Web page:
A federal district court cannot order either placement of a child in an unapproved school or reimbursement for funds spent on an unapproved school because *780 such remedies would violate the Act's requirement that placement "meet the standards of the State educational agency." Antkowiak v. Ambach, 838 F.2d at 640; see Tucker v. Bay Shore Union Free School Dist., 873 F.2d 563 (2d Cir.1989).[2] As Kildonan was not on the approved list of schools, this court cannot unilaterally order reimbursement of Jack's tuition to the Straubes or his placement at Kildonan.

However, plaintiffs claim goes beyond the mere seeking of tuition reimbursement. They claim that the individualized educational programs for Jack developed through the Act's procedures have not been reasonably calculated to enable him to receive educational benefits. See Rowley, 458 U.S. at 207, 102 S. Ct. at 3051.[3] Moreover, they contend that the defendants have been derelict in their duty to insure that "a continuum of alternative placements is available to meet the needs of handicapped children for special education and related services" pursuant to federal regulations. See 34 C.F.R. § 300.551 (1991). Jack's insufficient educational progress raises the question of whether the educational agencies have complied with the IDEA. Thus, a claim has been sufficiently stated to survive this motion to dismiss.

Our inability to order tuition reimbursement for placement at an unapproved school does not mean that some remedy for this difficult problem is not available. The plaintiffs have been placed in the untenable position of deciding between the alternatives of an inappropriate IEP for the child or bearing themselves the expense of appropriate special education. Such a choice reflects a contravention of the Act's "stated purpose":

To assure that all children with disabilities have available to them ... a free appropriate public education which emphasizes special education and related services designed to meet their unique needs....

20 U.S.C. § 1400(c) (1990).

If the District is found to have failed to comply with or even realize its obligations under IDEA and if, indeed, no approved school is available to meet the educational needs of Jack, this court has broad discretion to order appropriate relief to give fruition to the purposes of the IDEA.[4] The question of what relief is available must await this court's determination of whether the educational authorities in this case have met their statutory obligations.[5]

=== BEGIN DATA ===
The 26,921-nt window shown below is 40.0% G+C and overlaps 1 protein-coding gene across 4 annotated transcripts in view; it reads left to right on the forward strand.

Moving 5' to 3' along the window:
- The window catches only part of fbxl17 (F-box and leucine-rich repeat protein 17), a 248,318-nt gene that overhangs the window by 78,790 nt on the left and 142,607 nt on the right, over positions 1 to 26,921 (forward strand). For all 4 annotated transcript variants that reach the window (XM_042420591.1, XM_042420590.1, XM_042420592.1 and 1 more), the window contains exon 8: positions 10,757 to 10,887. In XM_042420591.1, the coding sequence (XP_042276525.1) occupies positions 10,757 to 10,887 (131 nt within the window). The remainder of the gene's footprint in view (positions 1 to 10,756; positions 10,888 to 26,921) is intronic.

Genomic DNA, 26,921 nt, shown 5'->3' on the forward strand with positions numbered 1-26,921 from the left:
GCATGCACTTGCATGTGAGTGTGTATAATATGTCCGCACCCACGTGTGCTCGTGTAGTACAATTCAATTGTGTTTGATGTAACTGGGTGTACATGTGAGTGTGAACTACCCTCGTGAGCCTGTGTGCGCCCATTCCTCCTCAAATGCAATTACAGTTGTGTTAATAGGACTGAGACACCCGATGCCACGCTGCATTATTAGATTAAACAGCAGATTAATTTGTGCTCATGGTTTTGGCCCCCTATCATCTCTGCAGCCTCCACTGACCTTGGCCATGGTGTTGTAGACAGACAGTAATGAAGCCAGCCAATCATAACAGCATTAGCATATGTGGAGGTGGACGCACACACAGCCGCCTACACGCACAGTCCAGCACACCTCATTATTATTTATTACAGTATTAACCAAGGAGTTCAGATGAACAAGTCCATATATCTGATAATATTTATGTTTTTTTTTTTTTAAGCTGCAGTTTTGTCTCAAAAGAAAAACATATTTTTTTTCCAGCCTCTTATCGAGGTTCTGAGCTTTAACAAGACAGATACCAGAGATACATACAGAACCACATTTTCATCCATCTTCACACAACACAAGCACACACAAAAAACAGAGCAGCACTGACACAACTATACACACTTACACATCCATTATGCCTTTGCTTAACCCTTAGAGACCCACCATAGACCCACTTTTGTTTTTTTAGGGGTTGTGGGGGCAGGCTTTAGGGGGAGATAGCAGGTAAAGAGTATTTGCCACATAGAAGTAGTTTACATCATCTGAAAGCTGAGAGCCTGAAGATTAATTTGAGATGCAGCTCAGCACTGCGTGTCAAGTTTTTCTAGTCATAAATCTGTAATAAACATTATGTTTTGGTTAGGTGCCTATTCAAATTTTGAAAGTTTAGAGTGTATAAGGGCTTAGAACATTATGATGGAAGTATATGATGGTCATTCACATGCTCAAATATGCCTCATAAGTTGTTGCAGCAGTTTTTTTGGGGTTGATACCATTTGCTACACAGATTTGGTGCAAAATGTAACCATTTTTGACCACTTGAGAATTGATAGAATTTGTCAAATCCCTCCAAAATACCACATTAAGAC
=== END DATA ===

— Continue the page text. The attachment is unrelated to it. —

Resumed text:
*781 The parties are granted three months from the date of this decision for discovery. Any motions for summary judgment must be filed before February 21, 1992.



[1] Although dyslexia is not one of the enumerated handicap classifications under New York's regulations, it is a condition recognized within the definition of learning disabled.

[2] We recognize that there are factual distinctions between this case and both Tucker and Antkowiak. In Tucker, the parents simply decided to place their child in an unapproved school without ever attempting to find placement at an approved school. 873 F.2d at 567. In Antkowiak, several approved schools were available to the child but they would not accept her. 838 F.2d at 637. Here, no options for dealing with Jack's severe learning disability at his chronological age existed.

[3] The court has the power to review the decision de novo. Rowley, 458 U.S. at 205-206, 102 S. Ct. at 3050. See 20 U.S.C. § 1415(e) (2) (1990) ("the court shall receive records of the administrative proceedings, shall hear additional evidence at the request of a party, and, basing its decision on the preponderance of the evidence, shall grant such relief as the court determines is appropriate."). The court's inquiry is twofold: "First, has the State complied with the procedures set forth in the Act? And second, is the individualized educational program developed through the Act's procedures reasonably calculated to enable the child to receive educational benefits?" Id., 458 U.S. at 206-207, 102 S. Ct. at 3051.

[4] When a school district fails to provide a child with an appropriate education under IDEA, this court is authorized to "grant such relief as the court determines is appropriate." 20 U.S.C. § 1415(e) (2) (1988).

[5] While defendants' primary argument is that Kildonan is an unapproved school and therefore not a viable option for Jack, the lack of a school offering such a program on the approved list may reflect a problem with the state approval procedures. However, "[w]hile state procedures which more stringently protect the rights of the handicapped ... are consistent with the [IDEA] and thus enforceable, those that merely add additional steps not contemplated in the scheme of the act are not." Antkowiak, 838 F.2d at 641 (citations omitted). The Act requires that the school's program "meet the standards of the State," 20 U.S.C. § 1401(18), not that it appear on a list of preapproved schools. Whether New York's approval process is consistent with the demands of the IDEA is an issue which surely must be addressed at some point in this litigation.